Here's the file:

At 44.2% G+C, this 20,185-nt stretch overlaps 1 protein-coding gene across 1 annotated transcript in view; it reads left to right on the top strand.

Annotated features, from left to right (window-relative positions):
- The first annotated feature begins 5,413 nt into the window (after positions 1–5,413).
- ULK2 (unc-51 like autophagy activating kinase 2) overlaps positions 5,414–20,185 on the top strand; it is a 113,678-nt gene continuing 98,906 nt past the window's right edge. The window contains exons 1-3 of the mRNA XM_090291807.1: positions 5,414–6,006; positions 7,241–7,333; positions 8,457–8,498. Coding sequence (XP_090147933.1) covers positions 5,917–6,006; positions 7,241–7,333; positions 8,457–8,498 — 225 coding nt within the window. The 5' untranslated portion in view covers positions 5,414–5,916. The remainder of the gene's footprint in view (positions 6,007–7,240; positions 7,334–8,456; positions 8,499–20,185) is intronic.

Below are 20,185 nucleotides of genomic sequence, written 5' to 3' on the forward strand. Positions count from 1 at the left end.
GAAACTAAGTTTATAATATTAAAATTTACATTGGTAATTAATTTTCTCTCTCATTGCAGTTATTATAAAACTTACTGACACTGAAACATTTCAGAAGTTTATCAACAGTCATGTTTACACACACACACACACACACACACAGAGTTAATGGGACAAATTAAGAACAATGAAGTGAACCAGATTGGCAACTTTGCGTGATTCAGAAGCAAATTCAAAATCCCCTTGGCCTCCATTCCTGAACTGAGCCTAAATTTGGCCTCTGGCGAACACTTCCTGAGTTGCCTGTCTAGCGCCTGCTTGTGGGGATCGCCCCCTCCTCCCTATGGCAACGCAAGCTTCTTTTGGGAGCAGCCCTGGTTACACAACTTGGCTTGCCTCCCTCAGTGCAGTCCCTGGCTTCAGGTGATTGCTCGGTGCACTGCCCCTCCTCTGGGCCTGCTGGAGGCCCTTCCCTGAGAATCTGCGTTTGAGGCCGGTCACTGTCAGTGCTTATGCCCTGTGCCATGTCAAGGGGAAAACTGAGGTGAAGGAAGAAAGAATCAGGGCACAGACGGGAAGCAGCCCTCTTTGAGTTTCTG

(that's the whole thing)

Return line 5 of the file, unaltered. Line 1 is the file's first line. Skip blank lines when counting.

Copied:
Below are 20,185 nucleotides of genomic sequence, written 5' to 3' on the forward strand. Positions count from 1 at the left end.